A robot equipped with sophisticated AI has successfully simulated the creation of artificial lifeforms, in a key first step towards the eventual goal of creating true artificial life.
The robot, which was developed by scientists at the University of Glasgow, was able to model the creation of artificial lifeforms using unstable oil-in-water droplets. These droplets effectively played the role of living cells, demonstrating the potential of future research to develop living cells based on building blocks that cannot be found in nature.
Significantly, the robot also successfully predicted their properties before they were created, even though this could not be achieved using conventional physical models.
The robot, which was designed by Glasgow University’s Regius Chair of Chemistry, Professor Lee Cronin, is driven by machine learning and the principles of evolution.
It has been developed to autonomously create oil-in-water droplets with a host of different chemical makeups and then use image recognition to assess their behaviour.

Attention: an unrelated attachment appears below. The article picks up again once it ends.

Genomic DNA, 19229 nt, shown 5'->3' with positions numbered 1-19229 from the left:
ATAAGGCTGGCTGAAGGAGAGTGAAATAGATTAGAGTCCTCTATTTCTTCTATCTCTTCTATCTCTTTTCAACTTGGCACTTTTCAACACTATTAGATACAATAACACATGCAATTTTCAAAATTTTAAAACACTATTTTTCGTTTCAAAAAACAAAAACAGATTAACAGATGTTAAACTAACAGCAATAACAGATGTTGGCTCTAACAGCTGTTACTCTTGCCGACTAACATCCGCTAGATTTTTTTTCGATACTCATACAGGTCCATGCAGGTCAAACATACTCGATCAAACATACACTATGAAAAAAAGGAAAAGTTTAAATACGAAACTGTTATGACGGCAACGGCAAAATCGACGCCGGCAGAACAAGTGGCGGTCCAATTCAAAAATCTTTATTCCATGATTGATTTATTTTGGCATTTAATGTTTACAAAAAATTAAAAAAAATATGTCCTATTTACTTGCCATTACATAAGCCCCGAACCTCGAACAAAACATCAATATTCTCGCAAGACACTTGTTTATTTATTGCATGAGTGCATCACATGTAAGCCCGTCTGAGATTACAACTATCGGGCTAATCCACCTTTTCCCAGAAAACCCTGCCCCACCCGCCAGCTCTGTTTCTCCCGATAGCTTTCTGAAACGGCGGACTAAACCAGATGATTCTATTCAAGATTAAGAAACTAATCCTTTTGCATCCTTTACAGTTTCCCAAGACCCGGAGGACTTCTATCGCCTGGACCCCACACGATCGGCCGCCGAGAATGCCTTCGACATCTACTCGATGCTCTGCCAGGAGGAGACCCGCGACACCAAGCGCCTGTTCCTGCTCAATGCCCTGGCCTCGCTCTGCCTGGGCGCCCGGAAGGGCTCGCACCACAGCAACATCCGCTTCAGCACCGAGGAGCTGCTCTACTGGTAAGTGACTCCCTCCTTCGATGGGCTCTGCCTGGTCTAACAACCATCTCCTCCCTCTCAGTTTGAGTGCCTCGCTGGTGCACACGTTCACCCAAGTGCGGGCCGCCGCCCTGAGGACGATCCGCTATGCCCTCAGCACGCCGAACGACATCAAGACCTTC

Using this information, the robot was able to engineer droplets to have different properties. Those which were found to be desirable could then be recreated at any time, using a specific digital code.
“This work is exciting as it shows that we are able to use machine learning and a novel robotic platform to understand the system in ways that cannot be done using conventional laboratory methods, including the discovery of ‘swarm’ like group behaviour of the droplets, akin to flocking birds,” said Cronin.
“Achieving lifelike behaviours such as this are important in our mission to make new lifeforms, and these droplets may be considered ‘protocells’ – simplified models of living cells.”
The research, which is published today in the journal PNAS, is one of several research projects being undertaken by Cronin and his team within the field of artificial lifeforms.
While the overarching goal is moving towards the creation of lifeforms using new and unprecedented building blocks, the research may also have more immediate potential applications.
The team believes that their work could also have applications in several practical areas, including the development of new methods for drug delivery or even innovative materials with functional properties.
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